Remixing it. I tell my young adult learners how I once overnighted at Lima airport because I couldn't pay the departure fee. We discuss common problems on holiday - delays, bad weather, etc. Qualifying round: learners tell each other about a problem on holiday in a group of three. They choose the best holiday mishap story and write it down together, concentrating on how to word the story. Finals: they retell their story to another group and decide on the best one. After this, there is a focus on form based on learners' difficulties from the task, using the coursebook for support. Other lessons follow a similar pattern, and the language focus can even be set for homework.

The best thing about it? It's built around what learners want to do with English. More examples of task-based lessons here.

And in first place... Text-based syllabus

This also reverses the usual paradigm. While coursebooks use specially engineered spoken and written texts to support the grammar points, a text-based syllabus turns this on its head.

The coursebook  a B1+ teen coursebook unit focusing on gerunds and infinitives and using pretty unconvincing texts about 'study tips' just to present and practise the grammar.

Remixing it. Youtube is an important genre for my teenage students. I chose 4 Youtubers' vlog clips about study tips and prepared a list of tips from the videos, including some red herrings. Learners predicted which tips from the list were good ideas, then watched the clips to check their ideas. We reconstructed parts of the video and analysed the transcript to pick up some useful phrases and vocabulary. Learners made their own texts (ie. spoke) like the Youtubers. We recorded these and came back to them in another lesson (using them as learner texts) to focus on their use of gerunds and infinitives, which learners then put back into practice by writing their study tips.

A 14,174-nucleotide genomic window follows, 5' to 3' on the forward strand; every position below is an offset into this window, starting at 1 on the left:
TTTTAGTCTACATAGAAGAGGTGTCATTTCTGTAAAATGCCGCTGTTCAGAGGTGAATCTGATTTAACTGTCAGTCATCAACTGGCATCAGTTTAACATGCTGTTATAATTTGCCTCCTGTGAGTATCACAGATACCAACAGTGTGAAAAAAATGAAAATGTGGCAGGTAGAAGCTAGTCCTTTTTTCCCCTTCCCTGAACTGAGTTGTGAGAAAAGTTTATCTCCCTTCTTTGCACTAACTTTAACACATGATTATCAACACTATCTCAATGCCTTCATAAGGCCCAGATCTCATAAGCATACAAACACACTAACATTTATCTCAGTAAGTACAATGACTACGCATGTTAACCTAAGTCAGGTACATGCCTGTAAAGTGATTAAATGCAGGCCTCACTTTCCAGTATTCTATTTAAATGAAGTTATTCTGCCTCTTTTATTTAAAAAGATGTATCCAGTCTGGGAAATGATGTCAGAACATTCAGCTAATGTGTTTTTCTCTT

This recycling of the text in new forms and analysing the language used makes for lots of language development - all in context in whole texts. It's often easy to find out what kinds of texts are important to learners, too, so this is a sure-fire way to adapt the syllabus to your learners. Scott Thornbury makes the case for text-based syllabi very convincingly in Beyond the sentence.

Best of the rest

Organising lessons around the four language skills and subskills is another option, or remix the syllabus to be topic-basedproject-based or conversation-driven.

A syllabus or syllabi?

The reality is that one syllabus is often not sufficient to meet learners' different and changing needs, not to mention the need for variety! And when teaching on a General English course, the syllabus needn't be set in stone.

I often cycle through different syllabus types: a few lessons following a text-based approach, a straight-up grammar lesson from the coursebook, a series of task-based lesson, and then renegotiating with learners. As I said above, it's all about how we conceptualise what we do in the classroom and communicate about it with learners.

Whatever happens, negotiate it with your learners. What texts, tasks or topics do they want to study? What linguistic strands will help them get there? And remix!